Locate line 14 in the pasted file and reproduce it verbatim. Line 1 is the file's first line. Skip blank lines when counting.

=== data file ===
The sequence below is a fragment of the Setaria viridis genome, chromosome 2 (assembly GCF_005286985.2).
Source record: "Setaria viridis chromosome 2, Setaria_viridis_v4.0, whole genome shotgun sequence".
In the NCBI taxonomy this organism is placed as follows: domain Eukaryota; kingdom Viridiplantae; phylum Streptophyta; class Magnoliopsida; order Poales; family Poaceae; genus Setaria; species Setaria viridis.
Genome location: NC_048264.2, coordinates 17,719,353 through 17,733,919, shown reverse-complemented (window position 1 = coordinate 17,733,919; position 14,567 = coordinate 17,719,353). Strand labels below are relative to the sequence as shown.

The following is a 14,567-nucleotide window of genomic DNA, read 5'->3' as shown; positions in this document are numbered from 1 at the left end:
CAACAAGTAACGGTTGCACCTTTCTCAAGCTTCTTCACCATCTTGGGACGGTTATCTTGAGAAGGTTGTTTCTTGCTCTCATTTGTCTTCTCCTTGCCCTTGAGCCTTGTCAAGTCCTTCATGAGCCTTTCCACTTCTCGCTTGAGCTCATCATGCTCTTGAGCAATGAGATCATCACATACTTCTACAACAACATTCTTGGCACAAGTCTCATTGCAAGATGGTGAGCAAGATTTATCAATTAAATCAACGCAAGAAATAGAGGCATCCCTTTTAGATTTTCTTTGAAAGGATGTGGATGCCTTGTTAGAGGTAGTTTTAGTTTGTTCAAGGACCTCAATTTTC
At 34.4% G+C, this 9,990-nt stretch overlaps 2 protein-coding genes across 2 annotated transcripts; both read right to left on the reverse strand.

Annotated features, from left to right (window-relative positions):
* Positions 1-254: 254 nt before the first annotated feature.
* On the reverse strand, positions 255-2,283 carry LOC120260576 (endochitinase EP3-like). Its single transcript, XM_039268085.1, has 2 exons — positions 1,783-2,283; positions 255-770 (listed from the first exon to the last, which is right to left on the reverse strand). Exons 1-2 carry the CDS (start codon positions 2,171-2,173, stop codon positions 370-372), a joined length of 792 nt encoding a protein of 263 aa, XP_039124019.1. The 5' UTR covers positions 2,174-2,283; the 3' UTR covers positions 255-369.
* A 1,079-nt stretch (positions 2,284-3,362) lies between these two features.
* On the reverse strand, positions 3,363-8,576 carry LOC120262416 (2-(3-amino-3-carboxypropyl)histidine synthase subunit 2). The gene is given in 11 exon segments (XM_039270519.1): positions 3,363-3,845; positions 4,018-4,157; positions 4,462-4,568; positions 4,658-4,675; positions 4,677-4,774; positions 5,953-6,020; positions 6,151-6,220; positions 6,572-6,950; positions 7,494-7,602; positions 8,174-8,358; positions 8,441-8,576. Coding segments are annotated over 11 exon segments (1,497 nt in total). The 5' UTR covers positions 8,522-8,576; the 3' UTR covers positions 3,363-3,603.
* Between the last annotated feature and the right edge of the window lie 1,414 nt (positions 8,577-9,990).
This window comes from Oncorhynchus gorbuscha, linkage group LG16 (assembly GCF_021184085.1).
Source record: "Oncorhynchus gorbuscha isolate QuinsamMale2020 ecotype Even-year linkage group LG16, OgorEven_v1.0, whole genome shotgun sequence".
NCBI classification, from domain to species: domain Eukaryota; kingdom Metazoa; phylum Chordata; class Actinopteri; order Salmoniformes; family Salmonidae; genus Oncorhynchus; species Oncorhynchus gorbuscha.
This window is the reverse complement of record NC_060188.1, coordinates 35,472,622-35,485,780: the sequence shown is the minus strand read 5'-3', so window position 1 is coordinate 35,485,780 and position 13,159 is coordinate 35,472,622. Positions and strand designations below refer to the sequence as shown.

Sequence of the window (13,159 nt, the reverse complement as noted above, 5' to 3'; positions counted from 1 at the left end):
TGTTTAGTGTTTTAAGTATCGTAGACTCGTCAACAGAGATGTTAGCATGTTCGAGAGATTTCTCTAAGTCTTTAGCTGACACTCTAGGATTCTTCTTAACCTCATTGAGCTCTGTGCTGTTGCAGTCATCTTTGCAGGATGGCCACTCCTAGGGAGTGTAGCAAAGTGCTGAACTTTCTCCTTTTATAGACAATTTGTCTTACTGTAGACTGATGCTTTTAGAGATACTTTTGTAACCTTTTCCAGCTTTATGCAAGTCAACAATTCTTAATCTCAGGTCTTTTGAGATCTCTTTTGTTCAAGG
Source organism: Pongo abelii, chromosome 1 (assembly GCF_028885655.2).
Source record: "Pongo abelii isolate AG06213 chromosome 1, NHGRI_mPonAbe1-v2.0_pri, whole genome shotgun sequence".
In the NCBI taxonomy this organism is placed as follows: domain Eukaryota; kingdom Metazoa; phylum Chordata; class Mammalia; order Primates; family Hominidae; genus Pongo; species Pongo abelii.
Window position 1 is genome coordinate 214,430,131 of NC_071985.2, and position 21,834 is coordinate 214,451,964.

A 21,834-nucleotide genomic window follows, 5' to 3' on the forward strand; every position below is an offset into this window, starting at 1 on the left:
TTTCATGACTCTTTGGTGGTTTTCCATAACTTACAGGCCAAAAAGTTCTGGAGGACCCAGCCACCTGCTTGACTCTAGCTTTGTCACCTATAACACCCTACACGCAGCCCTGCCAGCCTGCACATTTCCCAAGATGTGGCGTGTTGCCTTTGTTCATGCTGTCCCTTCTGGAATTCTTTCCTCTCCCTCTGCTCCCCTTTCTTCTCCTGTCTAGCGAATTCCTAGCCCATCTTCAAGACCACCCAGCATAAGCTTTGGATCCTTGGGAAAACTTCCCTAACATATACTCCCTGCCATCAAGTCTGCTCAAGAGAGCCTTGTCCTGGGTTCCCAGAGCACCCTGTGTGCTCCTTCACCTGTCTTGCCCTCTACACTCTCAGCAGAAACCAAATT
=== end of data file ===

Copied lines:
This window comes from Oncorhynchus gorbuscha, linkage group LG16 (assembly GCF_021184085.1).